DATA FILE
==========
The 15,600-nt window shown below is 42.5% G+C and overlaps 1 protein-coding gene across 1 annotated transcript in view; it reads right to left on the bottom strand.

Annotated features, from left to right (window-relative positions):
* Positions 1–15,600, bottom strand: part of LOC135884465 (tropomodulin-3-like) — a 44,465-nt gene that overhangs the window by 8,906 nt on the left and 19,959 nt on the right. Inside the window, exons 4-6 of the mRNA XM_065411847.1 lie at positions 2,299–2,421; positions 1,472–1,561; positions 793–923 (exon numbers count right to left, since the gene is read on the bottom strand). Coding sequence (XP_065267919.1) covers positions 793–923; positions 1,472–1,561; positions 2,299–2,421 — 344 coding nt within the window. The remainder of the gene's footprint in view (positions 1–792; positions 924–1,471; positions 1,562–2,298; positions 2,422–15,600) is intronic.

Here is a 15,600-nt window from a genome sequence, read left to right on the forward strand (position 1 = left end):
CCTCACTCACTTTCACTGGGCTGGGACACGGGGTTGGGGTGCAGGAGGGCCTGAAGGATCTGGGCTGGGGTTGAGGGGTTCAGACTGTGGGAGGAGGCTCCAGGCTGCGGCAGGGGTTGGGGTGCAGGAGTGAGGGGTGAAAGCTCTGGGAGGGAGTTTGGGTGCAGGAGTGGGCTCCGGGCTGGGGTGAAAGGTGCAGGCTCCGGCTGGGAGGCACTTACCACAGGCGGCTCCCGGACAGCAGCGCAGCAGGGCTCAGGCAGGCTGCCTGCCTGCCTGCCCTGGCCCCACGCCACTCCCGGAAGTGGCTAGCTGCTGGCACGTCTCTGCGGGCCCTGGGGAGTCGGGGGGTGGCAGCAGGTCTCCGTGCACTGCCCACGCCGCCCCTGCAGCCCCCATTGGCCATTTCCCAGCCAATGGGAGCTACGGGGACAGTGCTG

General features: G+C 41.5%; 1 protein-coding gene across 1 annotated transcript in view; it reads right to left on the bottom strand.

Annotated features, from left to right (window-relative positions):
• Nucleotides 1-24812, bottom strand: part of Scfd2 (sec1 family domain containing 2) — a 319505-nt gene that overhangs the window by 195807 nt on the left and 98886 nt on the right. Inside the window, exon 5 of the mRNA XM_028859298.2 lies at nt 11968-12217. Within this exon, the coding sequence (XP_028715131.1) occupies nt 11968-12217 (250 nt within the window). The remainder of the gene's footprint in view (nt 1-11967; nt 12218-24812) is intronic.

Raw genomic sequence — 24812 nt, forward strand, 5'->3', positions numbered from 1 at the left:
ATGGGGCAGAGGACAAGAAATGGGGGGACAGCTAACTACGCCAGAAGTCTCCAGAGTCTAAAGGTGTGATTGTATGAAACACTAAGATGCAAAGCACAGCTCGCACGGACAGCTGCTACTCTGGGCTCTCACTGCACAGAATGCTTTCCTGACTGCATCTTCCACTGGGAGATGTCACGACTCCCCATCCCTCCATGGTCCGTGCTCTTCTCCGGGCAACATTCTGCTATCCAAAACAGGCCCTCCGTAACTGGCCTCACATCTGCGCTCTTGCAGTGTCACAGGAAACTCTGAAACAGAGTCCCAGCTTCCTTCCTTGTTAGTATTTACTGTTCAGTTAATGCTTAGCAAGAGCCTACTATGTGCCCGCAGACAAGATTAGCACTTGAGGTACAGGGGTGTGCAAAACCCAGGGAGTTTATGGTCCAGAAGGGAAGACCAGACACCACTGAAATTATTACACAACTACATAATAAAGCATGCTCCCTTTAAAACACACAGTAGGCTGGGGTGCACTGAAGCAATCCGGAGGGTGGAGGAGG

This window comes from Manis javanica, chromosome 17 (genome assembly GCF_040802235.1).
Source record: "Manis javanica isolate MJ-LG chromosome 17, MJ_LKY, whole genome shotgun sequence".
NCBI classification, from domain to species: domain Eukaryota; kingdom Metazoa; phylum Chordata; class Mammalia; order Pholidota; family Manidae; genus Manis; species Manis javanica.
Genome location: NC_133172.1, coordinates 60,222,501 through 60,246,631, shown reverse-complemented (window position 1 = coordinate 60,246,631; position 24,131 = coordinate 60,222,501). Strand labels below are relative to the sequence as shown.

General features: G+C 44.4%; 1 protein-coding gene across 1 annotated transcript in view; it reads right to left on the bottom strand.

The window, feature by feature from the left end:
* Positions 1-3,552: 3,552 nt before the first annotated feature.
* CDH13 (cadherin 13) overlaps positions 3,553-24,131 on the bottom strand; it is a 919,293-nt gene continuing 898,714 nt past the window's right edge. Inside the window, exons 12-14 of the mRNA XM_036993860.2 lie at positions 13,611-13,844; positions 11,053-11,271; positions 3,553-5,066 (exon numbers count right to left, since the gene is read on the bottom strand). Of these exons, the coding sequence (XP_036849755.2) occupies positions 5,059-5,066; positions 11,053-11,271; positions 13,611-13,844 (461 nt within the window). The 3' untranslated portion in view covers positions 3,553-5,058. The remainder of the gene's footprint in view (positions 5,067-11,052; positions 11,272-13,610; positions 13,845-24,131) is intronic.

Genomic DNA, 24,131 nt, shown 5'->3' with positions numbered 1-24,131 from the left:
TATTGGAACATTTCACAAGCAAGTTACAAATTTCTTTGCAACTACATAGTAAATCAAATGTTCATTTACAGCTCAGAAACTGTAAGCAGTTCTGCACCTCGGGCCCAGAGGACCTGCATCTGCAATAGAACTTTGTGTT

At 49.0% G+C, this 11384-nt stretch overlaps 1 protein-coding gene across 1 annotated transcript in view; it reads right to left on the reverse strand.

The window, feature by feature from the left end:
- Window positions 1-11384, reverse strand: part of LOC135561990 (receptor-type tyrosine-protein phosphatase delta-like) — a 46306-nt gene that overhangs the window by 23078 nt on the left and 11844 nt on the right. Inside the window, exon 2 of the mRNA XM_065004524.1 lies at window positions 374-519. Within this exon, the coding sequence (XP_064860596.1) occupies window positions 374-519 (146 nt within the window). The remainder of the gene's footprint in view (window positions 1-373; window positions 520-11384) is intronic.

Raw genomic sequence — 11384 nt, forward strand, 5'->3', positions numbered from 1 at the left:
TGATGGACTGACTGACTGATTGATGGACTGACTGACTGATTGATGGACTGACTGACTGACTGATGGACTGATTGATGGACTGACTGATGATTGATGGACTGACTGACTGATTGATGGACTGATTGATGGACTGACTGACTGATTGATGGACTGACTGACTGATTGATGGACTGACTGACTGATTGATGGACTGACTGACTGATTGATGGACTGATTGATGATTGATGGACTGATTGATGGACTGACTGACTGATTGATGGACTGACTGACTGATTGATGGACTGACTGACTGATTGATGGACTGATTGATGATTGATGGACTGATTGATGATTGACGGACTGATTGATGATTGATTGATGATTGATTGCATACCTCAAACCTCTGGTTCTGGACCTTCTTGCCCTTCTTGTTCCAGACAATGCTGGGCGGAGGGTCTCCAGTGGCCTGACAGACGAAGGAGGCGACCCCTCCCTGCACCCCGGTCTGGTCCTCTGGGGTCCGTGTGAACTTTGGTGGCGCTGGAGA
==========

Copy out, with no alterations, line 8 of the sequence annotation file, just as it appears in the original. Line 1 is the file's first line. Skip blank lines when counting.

• Nucleotides 1-24812, bottom strand: part of Scfd2 (sec1 family domain containing 2) — a 319505-nt gene that overhangs the window by 195807 nt on the left and 98886 nt on the right. Inside the window, exon 5 of the mRNA XM_028859298.2 lies at nt 11968-12217. Within this exon, the coding sequence (XP_028715131.1) occupies nt 11968-12217 (250 nt within the window). The remainder of the gene's footprint in view (nt 1-11967; nt 12218-24812) is intronic.